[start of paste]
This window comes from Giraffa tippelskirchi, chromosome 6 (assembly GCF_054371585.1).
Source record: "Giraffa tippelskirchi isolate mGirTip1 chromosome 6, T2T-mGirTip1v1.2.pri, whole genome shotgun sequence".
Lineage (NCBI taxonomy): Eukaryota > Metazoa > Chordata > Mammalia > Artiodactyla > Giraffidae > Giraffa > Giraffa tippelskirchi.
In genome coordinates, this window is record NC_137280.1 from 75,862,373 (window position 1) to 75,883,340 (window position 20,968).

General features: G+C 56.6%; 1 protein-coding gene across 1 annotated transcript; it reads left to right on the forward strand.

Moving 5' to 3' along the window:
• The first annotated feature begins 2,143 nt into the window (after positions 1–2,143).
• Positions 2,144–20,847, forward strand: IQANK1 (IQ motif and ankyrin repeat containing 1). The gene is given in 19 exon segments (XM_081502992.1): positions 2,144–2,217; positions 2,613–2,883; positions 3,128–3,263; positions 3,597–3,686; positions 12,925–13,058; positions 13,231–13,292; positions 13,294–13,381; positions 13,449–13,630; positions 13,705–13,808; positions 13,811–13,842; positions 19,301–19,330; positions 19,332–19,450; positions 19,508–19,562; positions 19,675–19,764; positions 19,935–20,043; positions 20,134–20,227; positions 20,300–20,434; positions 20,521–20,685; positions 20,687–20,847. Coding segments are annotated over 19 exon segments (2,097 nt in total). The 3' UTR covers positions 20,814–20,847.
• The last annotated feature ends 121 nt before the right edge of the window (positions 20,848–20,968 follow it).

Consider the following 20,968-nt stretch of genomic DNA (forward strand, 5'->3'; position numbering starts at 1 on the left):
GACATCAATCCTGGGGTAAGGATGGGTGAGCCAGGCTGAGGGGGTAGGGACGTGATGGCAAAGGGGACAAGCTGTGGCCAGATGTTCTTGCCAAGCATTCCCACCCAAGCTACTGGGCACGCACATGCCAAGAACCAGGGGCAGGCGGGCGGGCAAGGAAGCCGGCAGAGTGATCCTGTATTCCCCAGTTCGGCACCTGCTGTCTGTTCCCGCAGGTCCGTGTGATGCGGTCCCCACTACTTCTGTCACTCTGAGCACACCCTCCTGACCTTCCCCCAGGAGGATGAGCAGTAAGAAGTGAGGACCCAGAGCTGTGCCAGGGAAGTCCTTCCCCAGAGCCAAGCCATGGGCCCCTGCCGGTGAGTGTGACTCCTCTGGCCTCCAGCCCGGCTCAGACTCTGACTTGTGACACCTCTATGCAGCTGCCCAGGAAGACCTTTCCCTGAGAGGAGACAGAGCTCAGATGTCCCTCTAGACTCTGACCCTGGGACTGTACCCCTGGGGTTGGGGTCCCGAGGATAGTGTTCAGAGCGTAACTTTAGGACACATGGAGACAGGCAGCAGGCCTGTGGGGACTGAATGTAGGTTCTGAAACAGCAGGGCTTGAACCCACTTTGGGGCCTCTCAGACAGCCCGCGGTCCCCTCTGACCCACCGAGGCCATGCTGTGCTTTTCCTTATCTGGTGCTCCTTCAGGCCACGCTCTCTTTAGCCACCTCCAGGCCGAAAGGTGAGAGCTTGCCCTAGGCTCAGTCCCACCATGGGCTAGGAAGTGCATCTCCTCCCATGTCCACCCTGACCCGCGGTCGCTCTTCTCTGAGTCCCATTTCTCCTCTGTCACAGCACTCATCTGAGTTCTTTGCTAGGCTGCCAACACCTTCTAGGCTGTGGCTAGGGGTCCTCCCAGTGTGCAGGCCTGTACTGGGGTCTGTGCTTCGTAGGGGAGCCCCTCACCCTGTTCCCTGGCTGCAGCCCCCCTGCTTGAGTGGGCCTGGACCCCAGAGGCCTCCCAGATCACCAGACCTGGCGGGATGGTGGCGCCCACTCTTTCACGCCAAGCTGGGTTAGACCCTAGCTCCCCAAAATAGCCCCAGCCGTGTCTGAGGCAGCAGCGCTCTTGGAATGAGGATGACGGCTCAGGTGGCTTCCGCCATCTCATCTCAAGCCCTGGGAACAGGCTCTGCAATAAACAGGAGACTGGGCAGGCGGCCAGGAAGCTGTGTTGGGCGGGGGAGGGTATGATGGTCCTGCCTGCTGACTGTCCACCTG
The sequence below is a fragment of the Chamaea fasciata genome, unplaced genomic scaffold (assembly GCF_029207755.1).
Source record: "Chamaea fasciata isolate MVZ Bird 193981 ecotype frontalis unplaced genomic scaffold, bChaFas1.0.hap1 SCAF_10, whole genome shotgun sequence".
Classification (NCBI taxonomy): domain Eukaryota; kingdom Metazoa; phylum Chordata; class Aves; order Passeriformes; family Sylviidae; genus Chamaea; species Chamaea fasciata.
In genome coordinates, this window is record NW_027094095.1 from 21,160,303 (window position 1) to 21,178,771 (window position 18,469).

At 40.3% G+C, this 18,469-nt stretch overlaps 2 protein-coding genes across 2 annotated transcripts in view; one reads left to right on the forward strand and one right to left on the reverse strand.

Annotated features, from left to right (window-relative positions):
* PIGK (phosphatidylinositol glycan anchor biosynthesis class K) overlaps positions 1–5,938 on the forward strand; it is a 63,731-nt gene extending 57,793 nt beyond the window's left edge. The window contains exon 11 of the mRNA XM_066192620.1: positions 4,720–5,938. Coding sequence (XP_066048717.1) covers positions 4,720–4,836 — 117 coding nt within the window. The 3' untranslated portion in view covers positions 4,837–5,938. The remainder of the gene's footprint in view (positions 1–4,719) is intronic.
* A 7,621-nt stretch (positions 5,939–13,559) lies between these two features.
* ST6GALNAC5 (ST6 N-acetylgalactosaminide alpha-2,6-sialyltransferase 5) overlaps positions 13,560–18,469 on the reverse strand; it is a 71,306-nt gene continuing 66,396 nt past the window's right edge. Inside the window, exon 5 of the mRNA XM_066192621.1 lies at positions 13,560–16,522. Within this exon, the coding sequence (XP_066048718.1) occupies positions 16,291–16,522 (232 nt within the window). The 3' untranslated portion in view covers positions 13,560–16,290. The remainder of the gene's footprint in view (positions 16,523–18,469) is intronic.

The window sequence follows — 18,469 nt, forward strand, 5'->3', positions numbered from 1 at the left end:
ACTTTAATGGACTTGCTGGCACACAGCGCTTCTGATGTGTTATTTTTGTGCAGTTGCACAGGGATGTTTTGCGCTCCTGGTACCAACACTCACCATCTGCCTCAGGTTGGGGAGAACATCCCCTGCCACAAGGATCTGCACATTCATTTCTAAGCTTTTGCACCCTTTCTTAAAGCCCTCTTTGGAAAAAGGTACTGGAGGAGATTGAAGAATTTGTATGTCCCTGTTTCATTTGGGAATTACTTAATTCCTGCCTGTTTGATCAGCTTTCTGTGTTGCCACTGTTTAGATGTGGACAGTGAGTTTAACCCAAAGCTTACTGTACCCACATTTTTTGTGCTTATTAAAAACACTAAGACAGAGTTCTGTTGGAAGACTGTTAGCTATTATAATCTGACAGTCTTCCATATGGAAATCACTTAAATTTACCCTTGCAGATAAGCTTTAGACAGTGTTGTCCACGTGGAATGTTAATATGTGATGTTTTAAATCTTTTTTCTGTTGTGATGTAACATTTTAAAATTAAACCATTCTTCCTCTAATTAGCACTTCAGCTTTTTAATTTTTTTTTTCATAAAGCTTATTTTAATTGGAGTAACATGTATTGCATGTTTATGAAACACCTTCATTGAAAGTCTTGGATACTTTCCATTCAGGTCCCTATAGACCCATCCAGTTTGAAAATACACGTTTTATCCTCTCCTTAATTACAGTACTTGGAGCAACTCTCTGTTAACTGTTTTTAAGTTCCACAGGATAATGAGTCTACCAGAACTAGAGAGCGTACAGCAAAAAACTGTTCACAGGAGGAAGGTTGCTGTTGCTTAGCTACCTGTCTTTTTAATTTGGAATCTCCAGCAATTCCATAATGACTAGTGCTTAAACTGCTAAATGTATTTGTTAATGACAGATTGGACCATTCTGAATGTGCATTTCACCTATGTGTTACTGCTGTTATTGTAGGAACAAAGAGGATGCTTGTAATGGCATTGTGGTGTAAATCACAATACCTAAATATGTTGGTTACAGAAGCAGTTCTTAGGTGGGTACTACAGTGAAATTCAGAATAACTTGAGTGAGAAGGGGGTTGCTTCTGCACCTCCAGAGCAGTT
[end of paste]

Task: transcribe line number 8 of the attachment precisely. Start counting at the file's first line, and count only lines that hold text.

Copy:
• Positions 2,144–20,847, forward strand: IQANK1 (IQ motif and ankyrin repeat containing 1). The gene is given in 19 exon segments (XM_081502992.1): positions 2,144–2,217; positions 2,613–2,883; positions 3,128–3,263; positions 3,597–3,686; positions 12,925–13,058; positions 13,231–13,292; positions 13,294–13,381; positions 13,449–13,630; positions 13,705–13,808; positions 13,811–13,842; positions 19,301–19,330; positions 19,332–19,450; positions 19,508–19,562; positions 19,675–19,764; positions 19,935–20,043; positions 20,134–20,227; positions 20,300–20,434; positions 20,521–20,685; positions 20,687–20,847. Coding segments are annotated over 19 exon segments (2,097 nt in total). The 3' UTR covers positions 20,814–20,847.